DUNEDIN, New Zealand (AP) Samiullah Shenwari batted Afghanistan to a historic one-wicket win over Scotland at the Cricket World Cup on Thursday - his nation's first World Cup victory. And he hopes it bodes well for the future of the fledgling sport in his homeland.
Shenwari's 96 was the highest score by an Afghani batsman in a World Cup match and, in a series of minor partnerships at the end of the innings, he batted Afghanistan to victory in its third World Cup match.
''We won with one wicket or 10 wickets, it's still a win,'' Shenwari said.
But in a moment of such huge significance for Afghanistan cricket, there is so much more to do.
After years of civil war in Afghanistan, little sporting infrastructure remains. Security can't always be guaranteed and basic services are scarce.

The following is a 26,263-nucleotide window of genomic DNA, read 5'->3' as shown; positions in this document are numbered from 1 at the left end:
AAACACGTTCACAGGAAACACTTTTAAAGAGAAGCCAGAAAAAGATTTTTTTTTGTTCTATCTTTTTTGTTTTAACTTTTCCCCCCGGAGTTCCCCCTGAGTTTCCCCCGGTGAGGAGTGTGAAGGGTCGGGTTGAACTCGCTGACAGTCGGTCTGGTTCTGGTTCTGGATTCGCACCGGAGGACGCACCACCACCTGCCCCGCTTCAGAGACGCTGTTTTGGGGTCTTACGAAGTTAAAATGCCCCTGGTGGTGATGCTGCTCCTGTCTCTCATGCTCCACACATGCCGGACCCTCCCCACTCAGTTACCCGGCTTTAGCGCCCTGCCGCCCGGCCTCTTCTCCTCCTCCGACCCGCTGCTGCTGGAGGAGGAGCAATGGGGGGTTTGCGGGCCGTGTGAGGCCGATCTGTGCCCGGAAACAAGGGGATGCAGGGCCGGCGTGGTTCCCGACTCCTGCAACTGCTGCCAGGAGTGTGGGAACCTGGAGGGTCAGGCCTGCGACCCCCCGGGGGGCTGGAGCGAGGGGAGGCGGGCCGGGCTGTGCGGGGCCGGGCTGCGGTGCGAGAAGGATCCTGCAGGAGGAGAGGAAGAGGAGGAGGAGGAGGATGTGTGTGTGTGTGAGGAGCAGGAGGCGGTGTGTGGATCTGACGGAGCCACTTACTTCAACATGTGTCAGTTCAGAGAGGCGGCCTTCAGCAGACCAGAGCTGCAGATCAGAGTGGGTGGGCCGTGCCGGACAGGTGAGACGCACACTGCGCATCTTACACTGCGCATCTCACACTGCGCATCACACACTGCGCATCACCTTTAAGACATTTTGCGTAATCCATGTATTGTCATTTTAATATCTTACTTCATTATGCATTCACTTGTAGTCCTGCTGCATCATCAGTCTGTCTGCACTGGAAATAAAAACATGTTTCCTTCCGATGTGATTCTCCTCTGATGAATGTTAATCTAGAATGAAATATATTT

To find a piece of open ground on which to play cricket is difficult in many parts of the country, yet Shenwari believes Thursday's win will only feed a growing love of the sport among Afghani youths.
Some players on the Afghanistan team learned to play cricket in Pakistan refugee camps during an enforced exile from their homeland.
Shenwari, who has played on the team for six years, says young Afghans will now see cricket as a way to rise above the trials of daily life.
''I think there was nothing before,'' Shenwari said. ''You can look 10 or eight years ago, there was nothing in Afghanistan. But now you can see the streets, school, everything you go, it's just cricket and cricket, so maybe in next 10 years maybe we can do (more).''
Afghanistan next plays Australia in Pool A, a monumental task for a small nation, and yet, Shenwari said, the country's cricketers feel no apprehension.
''We're looking forward to the next match with Australia, and hopefully, hopefully we'll give them a tough time and we will not give up easy,'' he said.